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  • Writer's pictureCassie Patterson

Negative Gearing - Is it good or bad?

Negative Gearing is a hot topic amongst property investors, with many seeing the tax benefits of doing so. But is it a good or bad thing?

What is negative gearing?

Negative gearing is a practice in property investing where the expense of owning and maintaining the property outweigh the income earned off of that property. This means that the cost of rates, insurance, interest, repairs and maintenance, and all other property expenses, are higher than the rental revenue that the property brings in.

What are the benefits?

The benefits of negative gearing lie solely in the tax impact. Any rental loss incurred during the financial year can offset other income such as salary and wages. This means that the rental loss effectively acts as a tax deduction and can reduce tax payable - or even boost your tax refund.

What other factors should be considered?

To hear that negative gearing reduces your tax liability sounds great in theory - but when you consider all the factors, you're still losing money.

For an individual earning $100,000 in the 2022 financial year a rental loss of $5,000 would save them $1,625 tax, but they're still out of pocket $3,375.

Negative gearing on its own only minor tax benefits - but whether it's worth doing or not also depends on other factors, such as your long-term plan for the house.

If your plan for the property is to keep it for a short amount of time and sell it for close to the purchase price, then negative gearing will lose you money. If, however, your plan for the house is to hold onto it for a long time and sell it at a much higher price than what it was purchased for - then depending on how negatively the property is geared, you may come out ahead and the small losses now are made up for later when profit from the sale of the property is received.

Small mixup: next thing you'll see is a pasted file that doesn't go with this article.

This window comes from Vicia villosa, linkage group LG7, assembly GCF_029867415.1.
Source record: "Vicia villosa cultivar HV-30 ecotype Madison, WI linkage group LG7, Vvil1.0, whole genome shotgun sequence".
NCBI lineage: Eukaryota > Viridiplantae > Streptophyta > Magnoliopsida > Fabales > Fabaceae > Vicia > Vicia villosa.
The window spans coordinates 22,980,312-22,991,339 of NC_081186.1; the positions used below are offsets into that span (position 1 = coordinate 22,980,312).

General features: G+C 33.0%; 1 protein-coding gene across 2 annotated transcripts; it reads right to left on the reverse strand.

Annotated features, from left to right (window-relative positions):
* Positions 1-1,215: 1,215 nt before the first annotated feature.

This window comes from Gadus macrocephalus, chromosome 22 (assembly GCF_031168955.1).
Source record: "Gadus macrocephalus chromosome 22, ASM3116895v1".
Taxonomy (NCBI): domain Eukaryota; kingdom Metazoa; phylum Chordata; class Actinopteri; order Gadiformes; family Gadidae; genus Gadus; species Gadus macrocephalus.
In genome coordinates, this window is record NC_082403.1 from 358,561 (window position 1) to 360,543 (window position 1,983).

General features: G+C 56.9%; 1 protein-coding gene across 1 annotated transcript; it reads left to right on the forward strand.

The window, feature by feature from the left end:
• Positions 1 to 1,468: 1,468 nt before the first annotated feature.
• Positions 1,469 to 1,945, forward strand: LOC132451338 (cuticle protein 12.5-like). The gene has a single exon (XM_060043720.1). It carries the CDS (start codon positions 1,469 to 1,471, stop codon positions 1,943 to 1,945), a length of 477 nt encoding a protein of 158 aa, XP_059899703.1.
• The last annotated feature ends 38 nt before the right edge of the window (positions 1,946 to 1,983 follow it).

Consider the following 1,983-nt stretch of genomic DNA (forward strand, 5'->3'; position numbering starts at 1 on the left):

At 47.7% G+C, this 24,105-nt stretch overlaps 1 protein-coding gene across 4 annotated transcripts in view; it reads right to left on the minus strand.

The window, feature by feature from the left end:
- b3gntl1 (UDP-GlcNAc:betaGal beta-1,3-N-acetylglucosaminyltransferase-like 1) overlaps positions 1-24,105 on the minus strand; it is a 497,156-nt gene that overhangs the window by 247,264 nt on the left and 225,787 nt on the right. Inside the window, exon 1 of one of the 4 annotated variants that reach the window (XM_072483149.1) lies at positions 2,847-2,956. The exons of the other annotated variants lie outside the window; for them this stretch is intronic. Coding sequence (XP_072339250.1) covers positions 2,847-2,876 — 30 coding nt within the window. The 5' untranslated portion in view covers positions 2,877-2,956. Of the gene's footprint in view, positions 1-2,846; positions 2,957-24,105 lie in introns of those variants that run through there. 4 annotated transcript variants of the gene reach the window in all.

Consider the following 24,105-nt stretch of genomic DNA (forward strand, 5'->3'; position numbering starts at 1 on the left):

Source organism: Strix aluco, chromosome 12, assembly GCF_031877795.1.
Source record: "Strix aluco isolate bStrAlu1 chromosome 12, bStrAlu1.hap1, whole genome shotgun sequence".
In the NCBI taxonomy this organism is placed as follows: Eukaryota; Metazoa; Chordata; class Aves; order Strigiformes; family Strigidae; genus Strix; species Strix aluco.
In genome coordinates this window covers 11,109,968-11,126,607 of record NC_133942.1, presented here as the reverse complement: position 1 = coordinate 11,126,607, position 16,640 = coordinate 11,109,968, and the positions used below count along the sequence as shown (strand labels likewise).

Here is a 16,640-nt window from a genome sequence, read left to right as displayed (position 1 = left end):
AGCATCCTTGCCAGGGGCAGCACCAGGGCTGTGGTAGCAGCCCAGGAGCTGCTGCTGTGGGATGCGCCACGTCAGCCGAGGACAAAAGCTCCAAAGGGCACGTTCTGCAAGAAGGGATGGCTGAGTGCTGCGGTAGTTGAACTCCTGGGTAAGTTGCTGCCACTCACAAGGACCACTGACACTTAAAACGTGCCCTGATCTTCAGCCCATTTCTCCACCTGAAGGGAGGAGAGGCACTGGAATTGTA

Are there any exceptions to this?

The one exception to this is negative gearing due to depreciation. Expenses that cost over $300 for an investment property are depreciated over a number of years rather than being claimed upfront. As well as this, some eligible investors are able to claim a portion of the cost of the building (called Capital Works Division 43) over a period of time against their rental income. This can be an effective strategy that creates a rental property loss without the cash loss occurring during the financial year. It's important to keep in mind that the money for these expenses was outlayed at some stage (whether in the purchase or building of the property, or in a prior financial year), so the cash loss still occurred at some stage for this deduction to claimed.

So is negative gearing good or bad?

Those who see negative gearing as an amazing tax strategy often don't look at the outside picture and realise that with just that strategy alone you lose more than you gain, however, if you have a long term plan for the property that leads to increased wealth at the end - negative gearing can certainly be a good short-term strategy.

Information in this post is general in nature and does not make a recommendation on whether an individual should or should not negatively gear. We recommend speaking with a financial planner to seek more information regarding whether negative gearing is a good financial strategy for you. But for more information about the tax impact of negative gearing - please reach out to us at or on 07 4334 0002.



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